' tickets for I'niverslty Knce on sale at Room ?,
i Urand Central fltutlon, rate, S2.60.?Advt.
Barricades in Warsaxc Stormed?
The Peasants in Revolt.
Warsaw, June 26.?Disorderly crowds have
thronged the streets since early this morning.
They have erected barricades at Ogrodowa,
Krochmalma and Wronie sts., on top of which
they placed red flags. The police an<l MMhn
stormed these barricades. and ten persons were
wounded by bullets or bayonets.
Another affray took place at Zelazna-st..
where Cossacks charged the crowd and
wounded three persons.
In the central market a crowd attacked a
patrol with revolvers, to which the patrol re
plied with volleys, wounding three persons and
killing a boy.
FIve worknien who had refused to strike
were stabbed to death by their comrades. Rev
olutionary proclamations have been posted on
the walls, and two hundred persons have been
A heavy rain fcll all day. and this is believed
to have prevented more serious affrays.
The Social Democratic party and the Jewish
Bund announce that the fight against the gov
emment must continue, but it is believed tbat
-with the present show of military force the
sittiation will be controlled. All business hns
The general strike which began to-day was
preceded last night by attempts at red flag
demonstrations, but the Cossacks charged and
dispersed the rioters with their whips. On
Vononla-st, a sullen crowd made a stand, and
a patrol fired three shots.
Many bakers have joined the workmen, and
Warsaw is threatened with a bread famlne.
The city this morning had the appearance of
a military encampment. Infantry and Cos?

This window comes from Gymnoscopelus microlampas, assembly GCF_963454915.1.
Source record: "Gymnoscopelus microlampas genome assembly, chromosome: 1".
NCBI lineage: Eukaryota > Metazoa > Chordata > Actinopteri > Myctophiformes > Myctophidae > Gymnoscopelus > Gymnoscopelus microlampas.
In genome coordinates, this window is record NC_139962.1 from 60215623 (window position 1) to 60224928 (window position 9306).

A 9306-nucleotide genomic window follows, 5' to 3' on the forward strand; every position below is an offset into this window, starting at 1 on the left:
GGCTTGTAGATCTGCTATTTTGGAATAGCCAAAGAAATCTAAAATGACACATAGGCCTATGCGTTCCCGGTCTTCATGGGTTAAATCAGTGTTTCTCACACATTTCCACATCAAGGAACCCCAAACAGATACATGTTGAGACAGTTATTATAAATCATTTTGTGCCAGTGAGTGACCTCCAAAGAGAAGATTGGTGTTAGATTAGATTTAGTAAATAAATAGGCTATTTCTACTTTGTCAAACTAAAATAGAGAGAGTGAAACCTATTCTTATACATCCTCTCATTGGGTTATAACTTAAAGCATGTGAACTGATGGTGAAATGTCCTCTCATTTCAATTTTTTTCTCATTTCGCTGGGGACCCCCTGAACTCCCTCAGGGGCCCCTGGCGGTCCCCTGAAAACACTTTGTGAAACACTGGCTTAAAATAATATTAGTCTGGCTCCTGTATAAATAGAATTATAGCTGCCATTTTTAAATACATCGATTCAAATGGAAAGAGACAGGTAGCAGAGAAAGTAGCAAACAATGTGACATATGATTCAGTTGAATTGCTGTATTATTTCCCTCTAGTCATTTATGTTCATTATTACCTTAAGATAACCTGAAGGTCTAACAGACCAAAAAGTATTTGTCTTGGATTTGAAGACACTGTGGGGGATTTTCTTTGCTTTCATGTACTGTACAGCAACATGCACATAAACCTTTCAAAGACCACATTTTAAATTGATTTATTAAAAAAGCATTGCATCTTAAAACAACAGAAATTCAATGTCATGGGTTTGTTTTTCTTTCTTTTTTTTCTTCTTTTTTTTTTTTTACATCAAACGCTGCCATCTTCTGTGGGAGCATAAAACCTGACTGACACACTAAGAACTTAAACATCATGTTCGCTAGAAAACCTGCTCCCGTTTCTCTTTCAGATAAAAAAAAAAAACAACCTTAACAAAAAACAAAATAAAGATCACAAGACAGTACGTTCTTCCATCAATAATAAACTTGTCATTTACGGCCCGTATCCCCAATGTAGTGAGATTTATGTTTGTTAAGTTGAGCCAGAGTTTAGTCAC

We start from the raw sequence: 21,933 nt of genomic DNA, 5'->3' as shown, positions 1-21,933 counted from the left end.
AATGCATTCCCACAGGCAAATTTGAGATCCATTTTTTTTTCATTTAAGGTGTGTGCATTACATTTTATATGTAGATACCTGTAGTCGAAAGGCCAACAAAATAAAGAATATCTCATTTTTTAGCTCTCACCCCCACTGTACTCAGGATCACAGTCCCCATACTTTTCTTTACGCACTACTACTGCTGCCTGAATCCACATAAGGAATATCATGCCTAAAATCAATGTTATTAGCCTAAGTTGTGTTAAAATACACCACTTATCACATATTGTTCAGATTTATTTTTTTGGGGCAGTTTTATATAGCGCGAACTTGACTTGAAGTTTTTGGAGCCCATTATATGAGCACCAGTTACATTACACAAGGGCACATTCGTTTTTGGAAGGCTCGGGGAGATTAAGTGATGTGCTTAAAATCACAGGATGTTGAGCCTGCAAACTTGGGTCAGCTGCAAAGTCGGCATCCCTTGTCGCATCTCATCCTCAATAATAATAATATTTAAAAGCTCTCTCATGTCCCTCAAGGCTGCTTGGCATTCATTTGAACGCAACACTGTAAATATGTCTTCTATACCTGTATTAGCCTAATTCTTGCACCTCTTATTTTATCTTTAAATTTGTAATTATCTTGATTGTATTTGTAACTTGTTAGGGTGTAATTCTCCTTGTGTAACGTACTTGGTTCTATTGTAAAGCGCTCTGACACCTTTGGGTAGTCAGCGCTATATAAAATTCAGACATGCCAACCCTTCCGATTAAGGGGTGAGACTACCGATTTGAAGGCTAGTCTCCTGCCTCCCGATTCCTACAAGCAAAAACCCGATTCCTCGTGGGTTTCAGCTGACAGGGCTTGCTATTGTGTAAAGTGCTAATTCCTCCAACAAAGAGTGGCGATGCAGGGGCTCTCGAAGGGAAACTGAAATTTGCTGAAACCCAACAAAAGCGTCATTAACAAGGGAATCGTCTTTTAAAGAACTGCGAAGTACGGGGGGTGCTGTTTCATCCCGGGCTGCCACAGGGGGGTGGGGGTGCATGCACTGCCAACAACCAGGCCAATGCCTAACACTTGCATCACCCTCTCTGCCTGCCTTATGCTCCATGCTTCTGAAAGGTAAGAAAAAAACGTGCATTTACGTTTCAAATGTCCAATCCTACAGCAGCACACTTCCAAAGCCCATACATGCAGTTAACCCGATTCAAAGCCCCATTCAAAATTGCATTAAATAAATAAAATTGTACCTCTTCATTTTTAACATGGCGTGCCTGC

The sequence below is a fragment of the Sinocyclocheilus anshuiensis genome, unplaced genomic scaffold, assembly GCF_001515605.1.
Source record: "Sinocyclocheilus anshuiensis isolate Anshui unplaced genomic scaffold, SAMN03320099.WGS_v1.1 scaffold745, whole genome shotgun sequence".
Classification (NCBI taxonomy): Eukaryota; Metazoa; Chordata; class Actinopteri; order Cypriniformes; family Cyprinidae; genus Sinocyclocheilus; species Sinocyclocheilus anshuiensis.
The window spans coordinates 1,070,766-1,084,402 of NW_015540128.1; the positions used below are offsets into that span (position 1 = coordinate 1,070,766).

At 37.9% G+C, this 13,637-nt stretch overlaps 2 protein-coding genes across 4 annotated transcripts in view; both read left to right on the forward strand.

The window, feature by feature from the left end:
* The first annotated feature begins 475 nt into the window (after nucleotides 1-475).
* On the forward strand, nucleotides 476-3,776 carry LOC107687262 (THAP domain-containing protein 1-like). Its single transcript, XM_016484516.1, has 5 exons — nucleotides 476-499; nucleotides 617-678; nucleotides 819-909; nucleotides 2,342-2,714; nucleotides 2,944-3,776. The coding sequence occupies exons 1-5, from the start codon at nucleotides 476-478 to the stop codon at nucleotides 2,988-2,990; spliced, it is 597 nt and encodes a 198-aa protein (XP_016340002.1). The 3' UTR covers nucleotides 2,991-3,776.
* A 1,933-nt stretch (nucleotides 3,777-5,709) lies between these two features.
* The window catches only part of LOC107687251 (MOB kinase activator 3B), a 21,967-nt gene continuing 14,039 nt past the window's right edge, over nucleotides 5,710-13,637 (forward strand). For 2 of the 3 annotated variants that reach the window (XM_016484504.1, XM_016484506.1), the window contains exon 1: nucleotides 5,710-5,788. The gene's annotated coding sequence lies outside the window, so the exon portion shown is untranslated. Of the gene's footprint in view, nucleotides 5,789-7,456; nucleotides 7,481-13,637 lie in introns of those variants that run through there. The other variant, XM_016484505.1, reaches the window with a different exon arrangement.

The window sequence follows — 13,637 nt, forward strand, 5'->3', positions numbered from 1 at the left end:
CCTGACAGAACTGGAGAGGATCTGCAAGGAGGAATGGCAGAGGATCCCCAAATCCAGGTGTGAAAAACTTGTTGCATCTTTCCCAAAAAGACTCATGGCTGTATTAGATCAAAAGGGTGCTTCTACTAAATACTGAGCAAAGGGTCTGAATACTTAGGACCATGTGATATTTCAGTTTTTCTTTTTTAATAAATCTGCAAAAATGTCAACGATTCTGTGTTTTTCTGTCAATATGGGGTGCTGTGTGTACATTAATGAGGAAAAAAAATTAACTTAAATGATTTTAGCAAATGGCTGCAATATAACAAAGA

sacks were bivouacked in the streets and pa
trols were circulating everywhere. There are
thirty-four battalions of infantry on duty here.
The crack of a rifle was occasionally heard thia
morning as strikers shot at men going to work.
Soon after noon the Jewish districts were in
full revolt. Shops and stores were closed and
traffic ceased. Streetears were overturned to
form the nuclens of barricades. and great
orowds assembled in the streets. both the popu
lace and the troops displaying ugly temper.
All the Tolish newspapers have been forbid
den to issue any editlons.
Rcgiment , Transfcrred?Jews Flee
?Minor Riots Continue.
Loda, June 28.?A case of <lK-iffect:on amoag
the troops was reported to-day. when the odi
cers of one regiinent informed their couimand
er thai they would refuse to fire on dafuwtlug
poople. Th?* regimont was at o:ne tnUaaftaMd
to another place.
Slnce the i>roclaniation of mnrtial law the
situutlon has berome quietrr.
The ramors ot an approaebing n>a-.-sacre ef
Jew9 has caused twenty thocannd Jews 1 ?
leave th>* town.
Scattered caaw of rioting eontinue. One of
these oo-urred to-day in the old I'rotestant
ceinetcry, when n patrol was tircd on from be
hiud a wall. The patrol chanred :tnd kiHfrJ
twelT8 persons?five men, four women an ' three
Business is at a standstlll, and all traffic has
been stopped.
The victlms of last week's ontbreak nuniher
more than twelve hundred. Thus far tbe bodles
of 343 Jews and 218 Chrlstians have beeu
The WKh Century Ldmltfd of the New Tork Cei
tral Llnea leavea New Tork daily at 1:30 p. m.. di
/?,> S:30 next morning. Returnlna. leavi
i*o vla t-ak.- Rhore 1 > V- in . d N>-w v
i ?xt morr.Sr.K. T<> **<?>:??? t? * ??? i?:!oi
rcatrvatlons ahould be made earij Advt.